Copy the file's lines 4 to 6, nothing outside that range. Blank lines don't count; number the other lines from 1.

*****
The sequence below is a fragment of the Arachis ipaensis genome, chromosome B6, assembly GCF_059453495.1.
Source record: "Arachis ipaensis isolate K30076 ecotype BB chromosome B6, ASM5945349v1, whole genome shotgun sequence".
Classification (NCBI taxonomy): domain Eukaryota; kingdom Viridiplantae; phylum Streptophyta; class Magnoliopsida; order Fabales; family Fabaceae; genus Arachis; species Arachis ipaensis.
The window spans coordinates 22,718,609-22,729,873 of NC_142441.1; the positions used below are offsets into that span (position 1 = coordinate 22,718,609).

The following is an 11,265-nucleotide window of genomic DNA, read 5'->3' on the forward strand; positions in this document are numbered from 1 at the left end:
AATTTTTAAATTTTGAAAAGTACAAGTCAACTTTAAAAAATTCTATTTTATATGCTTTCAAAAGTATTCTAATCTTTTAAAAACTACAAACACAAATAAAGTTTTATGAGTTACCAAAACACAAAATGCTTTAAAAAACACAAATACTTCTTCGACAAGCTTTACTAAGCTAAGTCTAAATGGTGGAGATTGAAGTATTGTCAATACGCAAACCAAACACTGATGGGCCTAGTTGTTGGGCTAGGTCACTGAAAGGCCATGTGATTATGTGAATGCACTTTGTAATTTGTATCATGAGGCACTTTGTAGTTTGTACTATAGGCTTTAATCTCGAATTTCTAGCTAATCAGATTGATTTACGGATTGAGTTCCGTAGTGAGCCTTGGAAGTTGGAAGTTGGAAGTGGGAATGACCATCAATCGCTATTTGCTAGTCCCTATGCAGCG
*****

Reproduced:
The window spans coordinates 22,718,609-22,729,873 of NC_142441.1; the positions used below are offsets into that span (position 1 = coordinate 22,718,609).

The following is an 11,265-nucleotide window of genomic DNA, read 5'->3' on the forward strand; positions in this document are numbered from 1 at the left end:
AATTTTTAAATTTTGAAAAGTACAAGTCAACTTTAAAAAATTCTATTTTATATGCTTTCAAAAGTATTCTAATCTTTTAAAAACTACAAACACAAATAAAGTTTTATGAGTTACCAAAACACAAAATGCTTTAAAAAACACAAATACTTCTTCGACAAGCTTTACTAAGCTAAGTCTAAATGGTGGAGATTGAAGTATTGTCAATACGCAAACCAAACACTGATGGGCCTAGTTGTTGGGCTAGGTCACTGAAAGGCCATGTGATTATGTGAATGCACTTTGTAATTTGTATCATGAGGCACTTTGTAGTTTGTACTATAGGCTTTAATCTCGAATTTCTAGCTAATCAGATTGATTTACGGATTGAGTTCCGTAGTGAGCCTTGGAAGTTGGAAGTTGGAAGTGGGAATGACCATCAATCGCTATTTGCTAGTCCCTATGCAGCG